by: Pat McGrath [ ]
While Allarmi do produce some German and Allied figures their main theme is the Italian Army and this figure of an Italian paratrooper is a fine example of their range.
The Italian Folgore Parachute Division distinguished itself at the Battle of El Alamein repulsing attack after attack and only withdrew when the Eighth Army broke through in another part of the line and they were in danger of being surrounded.
The Paratrooper wears a typical desert order of dress with a short sahariana jacket and shorts. He wears the M42 para helmet, or the tropical helmet, and we can see the wooden grip of his 8-inch M39 fighting knife worn behind his ammo bandolier. He carries the Italian Carcano Model M38. His right arm grasps the strap of his M35 Gas mask bag which is slung across his body.
The figure is posed with his left leg raised and his rifle balanced on his shoulder as if looking into the distance.
The figure comes in Allarmiís usual green box with a photo of the unpainted figure on the top. Inside, the figure is contained in a ziplock bag. The kit consists of four parts, three of which are needed to make the figure as there is a choice of two heads, one wearing the tropical helmet and sporting a beard, and the other wearing the parachutistís steel helmet. The break down of parts is the torso including the legs and with the right arm cast integrally to the body, the left arm holding the rifle, and the two heads.
Cast in a grey resin with almost no seam lines, and with no air bubbles or other casting flaws, the kit needs minimal clean up. There is a large resin plug attached to the figures feet which, as usual, I left in place to hold onto while painting.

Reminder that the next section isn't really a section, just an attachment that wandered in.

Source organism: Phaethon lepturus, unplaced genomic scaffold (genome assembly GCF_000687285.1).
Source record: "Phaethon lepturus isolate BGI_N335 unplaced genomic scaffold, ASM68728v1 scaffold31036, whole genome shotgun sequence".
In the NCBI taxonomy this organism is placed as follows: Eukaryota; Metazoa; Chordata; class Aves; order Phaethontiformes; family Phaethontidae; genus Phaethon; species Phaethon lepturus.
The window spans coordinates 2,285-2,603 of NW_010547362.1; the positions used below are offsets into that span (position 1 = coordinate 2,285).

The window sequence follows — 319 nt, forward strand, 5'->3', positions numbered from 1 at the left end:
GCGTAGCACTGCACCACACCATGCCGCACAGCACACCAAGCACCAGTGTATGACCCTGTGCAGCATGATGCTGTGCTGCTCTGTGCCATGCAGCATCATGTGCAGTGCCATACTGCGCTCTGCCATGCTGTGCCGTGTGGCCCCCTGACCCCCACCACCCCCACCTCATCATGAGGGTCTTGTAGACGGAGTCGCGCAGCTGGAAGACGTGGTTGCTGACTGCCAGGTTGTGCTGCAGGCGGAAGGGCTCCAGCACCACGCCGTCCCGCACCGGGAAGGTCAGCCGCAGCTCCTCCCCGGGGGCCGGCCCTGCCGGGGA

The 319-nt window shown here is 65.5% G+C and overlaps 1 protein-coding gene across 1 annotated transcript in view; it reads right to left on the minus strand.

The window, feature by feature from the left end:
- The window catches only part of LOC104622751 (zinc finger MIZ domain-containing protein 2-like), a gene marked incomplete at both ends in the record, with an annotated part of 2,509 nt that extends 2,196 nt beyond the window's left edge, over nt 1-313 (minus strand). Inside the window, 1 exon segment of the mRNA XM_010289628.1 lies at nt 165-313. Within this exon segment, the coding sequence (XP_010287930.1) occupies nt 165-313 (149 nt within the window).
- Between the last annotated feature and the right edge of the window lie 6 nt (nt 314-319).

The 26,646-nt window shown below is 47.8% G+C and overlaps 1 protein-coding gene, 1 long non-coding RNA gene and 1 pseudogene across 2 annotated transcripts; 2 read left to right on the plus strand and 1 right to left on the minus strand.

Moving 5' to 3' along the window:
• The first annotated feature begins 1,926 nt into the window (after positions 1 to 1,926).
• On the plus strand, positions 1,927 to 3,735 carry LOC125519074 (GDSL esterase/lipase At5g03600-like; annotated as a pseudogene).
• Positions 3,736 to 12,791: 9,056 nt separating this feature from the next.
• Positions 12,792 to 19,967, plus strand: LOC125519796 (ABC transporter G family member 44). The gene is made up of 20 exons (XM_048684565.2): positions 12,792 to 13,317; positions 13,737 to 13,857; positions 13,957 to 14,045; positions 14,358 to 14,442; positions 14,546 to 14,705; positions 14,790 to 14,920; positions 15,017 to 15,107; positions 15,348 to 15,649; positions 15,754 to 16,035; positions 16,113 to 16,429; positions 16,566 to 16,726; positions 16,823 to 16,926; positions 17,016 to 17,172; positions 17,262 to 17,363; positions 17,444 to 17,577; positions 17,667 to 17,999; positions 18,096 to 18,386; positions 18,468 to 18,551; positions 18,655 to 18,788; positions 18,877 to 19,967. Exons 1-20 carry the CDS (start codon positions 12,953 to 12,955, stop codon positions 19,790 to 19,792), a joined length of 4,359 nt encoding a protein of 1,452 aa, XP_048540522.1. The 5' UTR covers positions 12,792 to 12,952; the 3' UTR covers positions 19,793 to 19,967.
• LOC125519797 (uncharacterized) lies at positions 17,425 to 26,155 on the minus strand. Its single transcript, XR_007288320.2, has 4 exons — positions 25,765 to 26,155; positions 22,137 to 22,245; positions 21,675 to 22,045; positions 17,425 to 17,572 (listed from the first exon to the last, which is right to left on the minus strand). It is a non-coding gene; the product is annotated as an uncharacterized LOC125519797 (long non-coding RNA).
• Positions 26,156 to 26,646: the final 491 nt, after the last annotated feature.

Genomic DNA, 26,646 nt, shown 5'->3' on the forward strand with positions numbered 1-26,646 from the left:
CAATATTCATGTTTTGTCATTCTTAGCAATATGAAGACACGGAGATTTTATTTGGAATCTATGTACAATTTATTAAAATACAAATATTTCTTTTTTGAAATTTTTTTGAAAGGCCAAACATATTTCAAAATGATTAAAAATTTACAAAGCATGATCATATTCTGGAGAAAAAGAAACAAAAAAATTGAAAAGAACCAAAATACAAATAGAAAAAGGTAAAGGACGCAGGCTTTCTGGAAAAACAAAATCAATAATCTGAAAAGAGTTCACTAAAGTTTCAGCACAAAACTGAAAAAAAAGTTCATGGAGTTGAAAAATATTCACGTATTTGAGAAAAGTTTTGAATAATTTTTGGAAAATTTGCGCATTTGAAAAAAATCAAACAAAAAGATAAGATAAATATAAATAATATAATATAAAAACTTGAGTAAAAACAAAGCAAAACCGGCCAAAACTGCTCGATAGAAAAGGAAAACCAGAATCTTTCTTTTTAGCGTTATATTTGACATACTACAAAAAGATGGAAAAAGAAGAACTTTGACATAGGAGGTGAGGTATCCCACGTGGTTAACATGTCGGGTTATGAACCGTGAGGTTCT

The detail on the uniform, equipment and musculature of the figure is very crisp. The anatomy and proportions all look spot on. The figure is 48 mm tall from toe to top of helmet, but is leaning forward so that has to be taken into account when estimating scale height. I put him beside a dragon figure and he looked ok.
There are no assembly or painting instructions provided, and while the figure is simplicity itself to assemble, painting instructions would have been nice. I first cut the pieces from their casting lugs with a very sharp razor saw and a number 11 blade. There were seam lines on both legs and on the lower rear of the jacket which I cleaned up with the back of the no. 11 blade.
The M38 rifle is cast with the left arm and properly cleaned up fits almost perfectly to the shoulder. Both the heads are a good fit, and I went with the one wearing the Para helmet. I used CA glue to fix the head and left arm in place.
I like this figure, he has a very determined stoic look about him and would work as a standalone figure or perched atop a burned out British tank. Allarmi have attained a very high standard of casting and modelling with this figure comparable with any other figure manufacturer.
There is a conspicuous lack of information available both on the web and in book form about WWII Italian Army Uniforms, and it would have been a welcomed addition to have some historical background and painting instructions provided with the figure.